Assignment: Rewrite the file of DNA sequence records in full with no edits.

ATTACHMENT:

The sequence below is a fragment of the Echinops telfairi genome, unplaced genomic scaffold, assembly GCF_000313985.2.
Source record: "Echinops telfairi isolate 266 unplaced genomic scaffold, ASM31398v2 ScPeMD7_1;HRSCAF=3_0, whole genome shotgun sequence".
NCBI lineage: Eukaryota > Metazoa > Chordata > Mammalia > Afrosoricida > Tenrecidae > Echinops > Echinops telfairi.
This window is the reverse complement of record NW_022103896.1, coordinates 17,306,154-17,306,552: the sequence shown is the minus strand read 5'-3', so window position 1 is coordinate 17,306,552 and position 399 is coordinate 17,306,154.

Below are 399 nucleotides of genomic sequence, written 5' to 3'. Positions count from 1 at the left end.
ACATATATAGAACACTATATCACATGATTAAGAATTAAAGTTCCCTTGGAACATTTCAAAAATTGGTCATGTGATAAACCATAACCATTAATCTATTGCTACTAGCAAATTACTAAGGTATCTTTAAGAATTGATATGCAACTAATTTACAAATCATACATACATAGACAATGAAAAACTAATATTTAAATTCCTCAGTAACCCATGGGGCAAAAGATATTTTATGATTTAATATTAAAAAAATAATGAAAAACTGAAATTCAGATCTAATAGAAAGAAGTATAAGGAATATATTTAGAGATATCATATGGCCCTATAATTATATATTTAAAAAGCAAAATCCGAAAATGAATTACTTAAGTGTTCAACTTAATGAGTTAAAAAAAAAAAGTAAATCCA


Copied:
The sequence below is a fragment of the Echinops telfairi genome, unplaced genomic scaffold, assembly GCF_000313985.2.
Source record: "Echinops telfairi isolate 266 unplaced genomic scaffold, ASM31398v2 ScPeMD7_1;HRSCAF=3_0, whole genome shotgun sequence".
NCBI lineage: Eukaryota > Metazoa > Chordata > Mammalia > Afrosoricida > Tenrecidae > Echinops > Echinops telfairi.
This window is the reverse complement of record NW_022103896.1, coordinates 17,306,154-17,306,552: the sequence shown is the minus strand read 5'-3', so window position 1 is coordinate 17,306,552 and position 399 is coordinate 17,306,154.

Below are 399 nucleotides of genomic sequence, written 5' to 3'. Positions count from 1 at the left end.
ACATATATAGAACACTATATCACATGATTAAGAATTAAAGTTCCCTTGGAACATTTCAAAAATTGGTCATGTGATAAACCATAACCATTAATCTATTGCTACTAGCAAATTACTAAGGTATCTTTAAGAATTGATATGCAACTAATTTACAAATCATACATACATAGACAATGAAAAACTAATATTTAAATTCCTCAGTAACCCATGGGGCAAAAGATATTTTATGATTTAATATTAAAAAAATAATGAAAAACTGAAATTCAGATCTAATAGAAAGAAGTATAAGGAATATATTTAGAGATATCATATGGCCCTATAATTATATATTTAAAAAGCAAAATCCGAAAATGAATTACTTAAGTGTTCAACTTAATGAGTTAAAAAAAAAAAGTAAATCCA